Thomas Sowell

Conservatives, as well as liberals, would undoubtedly be happier living in the kind of world envisioned by the left.

Very few people have either a vested interest or an ideological preference for a world in which there are many inequalities.

Even fewer would prefer a world in which vast sums of money have to be devoted to military defense, when so much benefit could be produced if those resources were directed into medical research instead.

It is hardly surprising that young people prefer the political left. The only reason for rejecting the left's vision is that the real world in which we live is very different from the world that the left perceives today or envisions for tomorrow.

Most of us learn that from experience-- but experience is precisely what the young are lacking.

"Experience" is often just a fancy word for the mistakes that we belatedly realized we were making, only after the realities of the world made us pay a painful price for being wrong.

Those who are insulated from that pain-- whether by being born into affluence or wealth, or shielded by the welfare state, or insulated by tenure in academia or in the federal judiciary-- can remain in a state of perpetual immaturity.

Individuals can refuse to grow up, especially when surrounded in their work and in their social life by similarly situated and like-minded people.

Even people born into normal lives, but who have been able through talent or luck to escape into a world of celebrity and wealth, can likewise find themselves in the enviable position of being able to choose whether to grow up or not.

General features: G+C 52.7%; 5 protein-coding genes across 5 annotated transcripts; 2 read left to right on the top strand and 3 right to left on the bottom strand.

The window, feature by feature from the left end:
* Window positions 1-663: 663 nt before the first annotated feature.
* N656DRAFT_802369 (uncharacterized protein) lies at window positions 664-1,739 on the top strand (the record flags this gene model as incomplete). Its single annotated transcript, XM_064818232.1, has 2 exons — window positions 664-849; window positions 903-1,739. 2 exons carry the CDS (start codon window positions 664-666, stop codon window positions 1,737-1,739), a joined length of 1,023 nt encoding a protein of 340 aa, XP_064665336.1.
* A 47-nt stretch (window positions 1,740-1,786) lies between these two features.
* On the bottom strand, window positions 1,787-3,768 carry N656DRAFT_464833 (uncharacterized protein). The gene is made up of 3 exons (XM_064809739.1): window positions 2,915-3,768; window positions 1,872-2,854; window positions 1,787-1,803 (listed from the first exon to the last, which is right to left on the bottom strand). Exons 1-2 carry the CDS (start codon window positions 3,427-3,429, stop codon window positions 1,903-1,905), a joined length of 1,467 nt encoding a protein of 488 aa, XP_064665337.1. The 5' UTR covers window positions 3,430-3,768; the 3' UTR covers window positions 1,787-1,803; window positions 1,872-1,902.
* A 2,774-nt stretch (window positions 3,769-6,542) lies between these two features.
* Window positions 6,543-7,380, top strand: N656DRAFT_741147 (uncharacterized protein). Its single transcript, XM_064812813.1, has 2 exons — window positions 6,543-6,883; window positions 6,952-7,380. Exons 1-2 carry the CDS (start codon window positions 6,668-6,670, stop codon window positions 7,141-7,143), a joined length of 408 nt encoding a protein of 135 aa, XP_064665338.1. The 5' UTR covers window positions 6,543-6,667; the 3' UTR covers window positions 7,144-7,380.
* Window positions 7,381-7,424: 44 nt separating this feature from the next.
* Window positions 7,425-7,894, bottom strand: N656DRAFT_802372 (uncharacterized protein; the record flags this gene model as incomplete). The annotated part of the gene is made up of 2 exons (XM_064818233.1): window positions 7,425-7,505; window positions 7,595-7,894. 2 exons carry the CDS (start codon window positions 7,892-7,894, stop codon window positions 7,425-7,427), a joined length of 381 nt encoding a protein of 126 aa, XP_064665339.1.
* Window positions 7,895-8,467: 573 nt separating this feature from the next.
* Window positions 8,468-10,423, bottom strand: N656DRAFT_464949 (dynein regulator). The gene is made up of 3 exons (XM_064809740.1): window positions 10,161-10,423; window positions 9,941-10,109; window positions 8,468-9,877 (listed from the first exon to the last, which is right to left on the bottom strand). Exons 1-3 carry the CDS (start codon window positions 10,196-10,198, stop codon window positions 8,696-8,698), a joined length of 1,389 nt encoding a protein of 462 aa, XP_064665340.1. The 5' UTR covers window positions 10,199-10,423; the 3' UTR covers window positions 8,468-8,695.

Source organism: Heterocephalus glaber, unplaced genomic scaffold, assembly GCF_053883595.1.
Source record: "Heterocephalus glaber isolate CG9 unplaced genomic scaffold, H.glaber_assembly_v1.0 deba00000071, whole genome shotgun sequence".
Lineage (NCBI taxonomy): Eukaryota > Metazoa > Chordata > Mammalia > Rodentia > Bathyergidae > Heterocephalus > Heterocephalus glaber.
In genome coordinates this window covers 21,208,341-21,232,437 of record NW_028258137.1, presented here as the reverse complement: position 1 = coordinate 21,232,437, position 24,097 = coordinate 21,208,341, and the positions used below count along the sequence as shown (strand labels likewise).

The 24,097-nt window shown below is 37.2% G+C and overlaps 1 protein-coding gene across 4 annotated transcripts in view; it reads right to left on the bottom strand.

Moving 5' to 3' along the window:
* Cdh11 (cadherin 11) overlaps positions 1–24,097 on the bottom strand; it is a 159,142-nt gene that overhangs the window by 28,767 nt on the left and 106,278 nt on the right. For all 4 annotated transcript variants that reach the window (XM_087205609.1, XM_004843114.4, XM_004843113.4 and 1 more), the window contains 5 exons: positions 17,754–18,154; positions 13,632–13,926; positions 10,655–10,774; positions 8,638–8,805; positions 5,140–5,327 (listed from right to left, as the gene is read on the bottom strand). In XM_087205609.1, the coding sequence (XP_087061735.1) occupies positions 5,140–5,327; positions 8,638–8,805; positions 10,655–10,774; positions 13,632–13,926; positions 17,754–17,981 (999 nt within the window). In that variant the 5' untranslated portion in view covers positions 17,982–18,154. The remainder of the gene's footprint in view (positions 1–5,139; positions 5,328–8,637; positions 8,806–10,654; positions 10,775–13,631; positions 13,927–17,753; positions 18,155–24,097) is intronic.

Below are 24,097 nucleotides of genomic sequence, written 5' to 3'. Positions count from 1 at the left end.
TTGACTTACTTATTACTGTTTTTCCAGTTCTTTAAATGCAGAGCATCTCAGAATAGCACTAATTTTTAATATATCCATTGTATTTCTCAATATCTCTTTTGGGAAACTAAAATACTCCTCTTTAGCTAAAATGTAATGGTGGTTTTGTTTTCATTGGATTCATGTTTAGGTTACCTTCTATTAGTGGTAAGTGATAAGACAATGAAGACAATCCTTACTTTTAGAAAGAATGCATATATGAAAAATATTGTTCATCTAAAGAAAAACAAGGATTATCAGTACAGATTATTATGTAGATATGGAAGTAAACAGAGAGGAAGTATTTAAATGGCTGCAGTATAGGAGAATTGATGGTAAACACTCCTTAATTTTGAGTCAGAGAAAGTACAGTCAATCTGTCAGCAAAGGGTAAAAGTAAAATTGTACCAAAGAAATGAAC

Those of us who can recall what it was like to be an adolescent must know that growing up can be a painful transition from the sheltered world of childhood.

No matter how much we may have wanted adult freedom, there was seldom the same enthusiasm for taking on the burdens of adult responsibilities and having to weigh painful trade-offs in a world that hemmed us in on all sides, long after we were liberated from parental restrictions.

Should we be surprised that the strongest supporters of the political left are found among the young, academics, limousine liberals with trust funds, media celebrities and federal judges?

These are hardly Karl Marx's proletarians, who were supposed to bring on the revolution. The working class are in fact today among those most skeptical about the visions of the left.

Ordinary working class people did not lead the stampede to Barack Obama, even before his disdain for them slipped out in unguarded moments.

The agenda of the left is fine for the world that they envision as existing today and the world they want to create tomorrow.


Thomas Sowell

Thomas Sowell is a senior fellow at the Hoover Institute and author of The Housing Boom and Bust.

Creators Syndicate